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Let's Talk About It, Oklahoma!

Decades in the making, our series, Let's Talk About It, Oklahoma!, remains one of our most popular events. Every semester, a new theme is selected for this Oklahoma Humanities-sponsored book club series. Books are free to borrow from the program and anyone may participate. Join us for illuminating presentations and community-building through group discussions. Delve into topics from civil rights, to history, to mystery — and beyond!

photo of a room full of people gathered for book club

Current Season

Coming in fall, a new season of Let’s Talk About It! at OCU

Free loaner copies of books available now at Dulaney-Browne Library circulation desk — they're going fast, so get yours soon!

This season's theme:

“Native American Identity from Past to Present: A More Perfect Union Theme

Beginning as early as the 1500s, Europeans produced fantastical, exotic images of America’s original inhabitants as a part of the fanciful portrayal of the “New World.” Over the centuries that followed, newspapers, captive narratives, novels, art, photography, movies, and television extended old or even created new stereotypes of Native people. From Columbus’s lumping of the enormous diversity of America’s original inhabitants into the threatening mass label of “Indians,” to the blockbuster Westerns of the '40s and '50s that depicted all Indians as riding horses, living in tipis, wielding bows, arrows, and rifles, and wearing buckskin, fringe, and feathers, Indigenous people have been simplified, animalized, and casted as obstacles to progress. Even as our world becomes more connected and people gradually become more conscious of cultural appropriation, these stereotypes persist, often with harmful consequences for Indigenous people.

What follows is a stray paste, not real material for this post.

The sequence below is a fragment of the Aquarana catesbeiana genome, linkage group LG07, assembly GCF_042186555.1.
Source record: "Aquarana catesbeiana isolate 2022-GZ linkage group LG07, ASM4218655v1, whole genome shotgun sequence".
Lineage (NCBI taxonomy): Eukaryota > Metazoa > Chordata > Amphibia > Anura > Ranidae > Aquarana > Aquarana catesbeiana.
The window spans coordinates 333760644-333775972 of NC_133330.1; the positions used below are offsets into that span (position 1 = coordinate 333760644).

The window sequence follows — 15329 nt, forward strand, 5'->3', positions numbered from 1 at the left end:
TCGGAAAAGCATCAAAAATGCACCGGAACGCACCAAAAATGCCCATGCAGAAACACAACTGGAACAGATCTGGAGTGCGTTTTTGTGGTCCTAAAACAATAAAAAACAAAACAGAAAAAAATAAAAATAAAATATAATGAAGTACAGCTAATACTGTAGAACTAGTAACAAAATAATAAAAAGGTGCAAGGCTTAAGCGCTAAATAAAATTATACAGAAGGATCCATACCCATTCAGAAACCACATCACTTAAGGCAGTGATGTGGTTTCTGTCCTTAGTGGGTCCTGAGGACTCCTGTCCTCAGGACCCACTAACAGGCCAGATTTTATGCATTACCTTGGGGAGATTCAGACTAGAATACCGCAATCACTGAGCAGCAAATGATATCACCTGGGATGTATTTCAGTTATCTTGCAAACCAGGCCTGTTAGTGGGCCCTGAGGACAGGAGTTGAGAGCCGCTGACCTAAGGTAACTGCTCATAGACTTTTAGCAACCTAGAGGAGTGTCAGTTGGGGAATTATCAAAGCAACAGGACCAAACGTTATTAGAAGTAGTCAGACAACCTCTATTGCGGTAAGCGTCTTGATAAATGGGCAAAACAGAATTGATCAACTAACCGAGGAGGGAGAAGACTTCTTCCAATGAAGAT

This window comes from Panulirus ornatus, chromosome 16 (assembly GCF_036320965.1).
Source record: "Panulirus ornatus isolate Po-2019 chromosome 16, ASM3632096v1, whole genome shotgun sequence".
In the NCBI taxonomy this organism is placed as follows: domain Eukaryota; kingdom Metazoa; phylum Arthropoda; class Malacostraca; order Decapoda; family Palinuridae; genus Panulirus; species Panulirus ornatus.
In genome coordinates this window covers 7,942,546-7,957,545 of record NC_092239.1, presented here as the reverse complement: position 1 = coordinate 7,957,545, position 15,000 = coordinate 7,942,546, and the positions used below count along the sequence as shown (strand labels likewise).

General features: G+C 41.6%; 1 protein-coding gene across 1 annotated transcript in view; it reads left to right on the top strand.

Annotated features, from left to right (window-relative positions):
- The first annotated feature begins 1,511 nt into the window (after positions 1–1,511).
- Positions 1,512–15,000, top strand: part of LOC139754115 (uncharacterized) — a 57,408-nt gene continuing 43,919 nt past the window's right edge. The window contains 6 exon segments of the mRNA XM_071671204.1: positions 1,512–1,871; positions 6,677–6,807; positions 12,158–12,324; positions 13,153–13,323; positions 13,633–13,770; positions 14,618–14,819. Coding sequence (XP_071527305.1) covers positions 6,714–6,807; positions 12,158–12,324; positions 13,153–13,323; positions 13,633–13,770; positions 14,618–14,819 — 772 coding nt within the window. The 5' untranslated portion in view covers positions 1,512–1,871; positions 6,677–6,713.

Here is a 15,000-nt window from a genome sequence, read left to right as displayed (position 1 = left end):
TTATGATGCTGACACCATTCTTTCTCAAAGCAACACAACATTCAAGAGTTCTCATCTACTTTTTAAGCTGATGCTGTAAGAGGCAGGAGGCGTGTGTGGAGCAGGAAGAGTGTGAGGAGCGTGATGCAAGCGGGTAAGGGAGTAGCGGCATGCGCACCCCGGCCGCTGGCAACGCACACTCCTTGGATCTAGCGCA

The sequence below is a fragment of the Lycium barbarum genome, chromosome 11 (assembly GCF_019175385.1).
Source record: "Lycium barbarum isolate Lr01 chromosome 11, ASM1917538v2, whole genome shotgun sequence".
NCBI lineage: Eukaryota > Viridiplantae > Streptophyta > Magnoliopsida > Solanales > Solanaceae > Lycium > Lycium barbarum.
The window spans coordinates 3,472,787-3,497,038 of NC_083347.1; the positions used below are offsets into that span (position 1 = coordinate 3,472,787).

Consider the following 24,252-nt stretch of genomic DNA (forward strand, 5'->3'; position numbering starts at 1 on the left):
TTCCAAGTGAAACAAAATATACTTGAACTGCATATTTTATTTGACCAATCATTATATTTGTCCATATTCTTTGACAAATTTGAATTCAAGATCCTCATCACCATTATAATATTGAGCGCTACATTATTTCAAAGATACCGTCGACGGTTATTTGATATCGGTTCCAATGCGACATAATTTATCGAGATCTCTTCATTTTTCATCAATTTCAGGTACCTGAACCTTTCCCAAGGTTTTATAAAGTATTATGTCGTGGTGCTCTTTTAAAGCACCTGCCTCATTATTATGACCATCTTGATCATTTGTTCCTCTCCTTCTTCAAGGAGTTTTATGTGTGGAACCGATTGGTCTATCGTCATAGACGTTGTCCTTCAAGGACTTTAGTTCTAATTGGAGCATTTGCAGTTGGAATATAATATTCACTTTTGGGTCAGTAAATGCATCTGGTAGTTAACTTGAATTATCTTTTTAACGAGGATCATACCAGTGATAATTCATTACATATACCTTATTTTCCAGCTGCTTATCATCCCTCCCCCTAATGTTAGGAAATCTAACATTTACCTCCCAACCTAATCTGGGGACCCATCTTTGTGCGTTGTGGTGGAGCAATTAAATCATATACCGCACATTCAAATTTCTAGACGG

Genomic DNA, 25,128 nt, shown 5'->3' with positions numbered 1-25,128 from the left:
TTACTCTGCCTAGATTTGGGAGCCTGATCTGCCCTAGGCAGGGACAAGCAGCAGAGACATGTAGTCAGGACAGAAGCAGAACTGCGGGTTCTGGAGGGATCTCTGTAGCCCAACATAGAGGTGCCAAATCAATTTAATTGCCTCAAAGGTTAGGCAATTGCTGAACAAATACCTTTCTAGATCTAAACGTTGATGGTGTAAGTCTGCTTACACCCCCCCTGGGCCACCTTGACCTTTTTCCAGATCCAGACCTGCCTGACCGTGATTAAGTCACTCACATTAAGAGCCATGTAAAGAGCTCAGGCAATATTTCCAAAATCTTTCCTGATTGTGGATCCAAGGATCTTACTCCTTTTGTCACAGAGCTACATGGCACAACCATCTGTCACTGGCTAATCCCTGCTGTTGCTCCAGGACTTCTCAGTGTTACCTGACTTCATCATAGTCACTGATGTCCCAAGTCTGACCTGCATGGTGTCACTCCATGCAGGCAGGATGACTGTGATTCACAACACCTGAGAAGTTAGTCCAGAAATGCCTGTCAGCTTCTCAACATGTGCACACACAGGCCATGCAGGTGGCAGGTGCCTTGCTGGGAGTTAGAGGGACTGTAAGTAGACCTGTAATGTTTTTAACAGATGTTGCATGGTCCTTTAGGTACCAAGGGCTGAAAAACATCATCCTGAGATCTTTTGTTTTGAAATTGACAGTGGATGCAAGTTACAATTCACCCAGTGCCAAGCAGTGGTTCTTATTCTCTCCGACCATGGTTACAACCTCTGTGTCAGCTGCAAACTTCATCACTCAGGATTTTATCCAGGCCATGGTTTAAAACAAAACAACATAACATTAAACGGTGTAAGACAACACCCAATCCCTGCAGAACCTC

This theme, developed by OU Professor of Philosophy Brian Burkhart as part of the National Endowment for the Humanities "More Perfect Union" initiative, challenges the stereotypical and fantastical images and stories of Native people as living in a mythical past or as a pure but vanishing race who are isolated to reservations, far removed from the rest of American society. The books in this theme present Native American identity through the lens of Native writers and Native experiences. These writers speak to the diversity and complexity of Native identity, including: mixed identity; colonial traumas, such as removal and relocation; living in urban spaces; and the way the past informs the present for Native American people, families, and tribal nations.

To learn more about the books and theme, click here for a copy of the full series essay. Printed copies of the theme essay will also be available with book check-out. If the program's copies of the books run out, community members are also welcome to join with their own copies!

All sessions will take place at 7 p.m. Tuesdays, at Oklahoma City University
Petree College of Arts & Sciences Walker Center, Room 151
NW 26th and N. Florida

Each session features a short lecture, followed by small-group discussion of the book.

DateBook TitlePresenter
Sept. 5Firekeeper's Daughter by Angeline Boulley (Sault Ste. Marie Tribe of Chippewa Indians)Dr. Harbour Winn, Center Director Emeritus
Sept. 19There There by Tommy Orange (Cheyenne and Arapaho Tribes of Oklahoma)Dr. Rachel Jackson (Cherokee), Native American literature specialist from OU
Oct. 10The Removed by Brandon Hobson (Cherokee Nation of Oklahoma)
Dr. Joshua Nelson (Cherokee), Native American literature specialist from OU
Oct. 24
Bad Indians: A Tribal Memoir by Deborah Miranda (Ohlone Costanoan Esselen Nation)
Dr. Natalia Starostina, OCU Professor of History
Nov. 7
The Round House by Louise Erdrich (Turtle Mountain Band of Chippewa Indians)
Dr. Karen Youmans, OCU Honors Program Director

Free parking is available in the lots surrounding the building.

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